Dutch regulator widens efforts to combat illegal games of chance
Dutch gambling regulator the Kansspelautoriteit (KSA) has set out plans to focus on tackling illegal land-based games of chance in 2020, with the aim of working with more local authorities to combat the issue.
In 2019, the KSA provided specialist support to police and municipalities across the country on around 35 different occasions, but the regulator has set itself a target of supporting authorities at least 50 times during the next 12 months.
The KSA said it can advise authorities on how to prepare checks for illegal gaming activities, while the regulator can also send out its own inspectors to support officers. In addition, the KSA can prepare an expert report to help investigations.
“As a supervisor, the KSA has the expertise to recognise illegal games of chance, for example in the form of gambling columns or illegal poker tournaments,” the KSA said in a statement.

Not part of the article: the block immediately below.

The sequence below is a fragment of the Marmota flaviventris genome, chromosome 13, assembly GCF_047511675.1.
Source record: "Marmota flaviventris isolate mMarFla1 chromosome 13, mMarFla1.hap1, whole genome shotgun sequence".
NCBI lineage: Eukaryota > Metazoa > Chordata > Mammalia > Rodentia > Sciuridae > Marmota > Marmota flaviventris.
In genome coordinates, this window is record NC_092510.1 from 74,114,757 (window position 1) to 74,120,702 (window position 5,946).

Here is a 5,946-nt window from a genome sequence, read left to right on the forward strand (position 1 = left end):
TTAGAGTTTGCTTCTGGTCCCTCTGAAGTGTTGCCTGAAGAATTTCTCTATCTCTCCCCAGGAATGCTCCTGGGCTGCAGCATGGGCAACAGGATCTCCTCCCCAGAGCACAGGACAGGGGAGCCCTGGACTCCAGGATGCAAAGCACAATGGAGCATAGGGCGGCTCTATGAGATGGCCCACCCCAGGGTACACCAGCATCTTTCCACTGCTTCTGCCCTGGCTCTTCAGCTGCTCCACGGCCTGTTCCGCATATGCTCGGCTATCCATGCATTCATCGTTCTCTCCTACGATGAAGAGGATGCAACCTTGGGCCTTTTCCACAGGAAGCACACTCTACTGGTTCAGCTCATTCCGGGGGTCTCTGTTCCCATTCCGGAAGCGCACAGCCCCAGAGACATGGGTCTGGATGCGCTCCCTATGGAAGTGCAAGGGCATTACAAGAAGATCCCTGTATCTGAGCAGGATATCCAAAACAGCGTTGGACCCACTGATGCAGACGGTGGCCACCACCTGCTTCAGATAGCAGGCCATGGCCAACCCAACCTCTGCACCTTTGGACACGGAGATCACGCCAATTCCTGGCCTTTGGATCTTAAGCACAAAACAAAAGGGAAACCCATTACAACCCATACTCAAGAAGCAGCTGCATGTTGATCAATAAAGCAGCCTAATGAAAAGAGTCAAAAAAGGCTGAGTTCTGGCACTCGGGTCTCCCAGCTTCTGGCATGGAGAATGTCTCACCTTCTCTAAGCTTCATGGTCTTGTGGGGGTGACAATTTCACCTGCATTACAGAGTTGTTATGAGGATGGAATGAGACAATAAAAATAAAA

Authorities that want to work with the KSA, or would like access to supporting information on illegal games of chance, can contact the regulator directly.
The announcement comes after the KSA last month published the results of a joint report with self-help organisation AGOG, which suggested that Dutch consumers are more likely to encounter issues with problem gambling when playing gaming machines than other forms of gambling.
The study, which was based on the responses of 86 people who have signed up with AGOG, found that 67% of respondents who had suffered with gambling problems had played gaming machines.
Other key findings included that one-third of players gambled an average of two or three times per week in the year before they sought help with AGOG. A third of respondents had gambled between four and six times per week, while a quarter of players took part in gambling on a daily basis.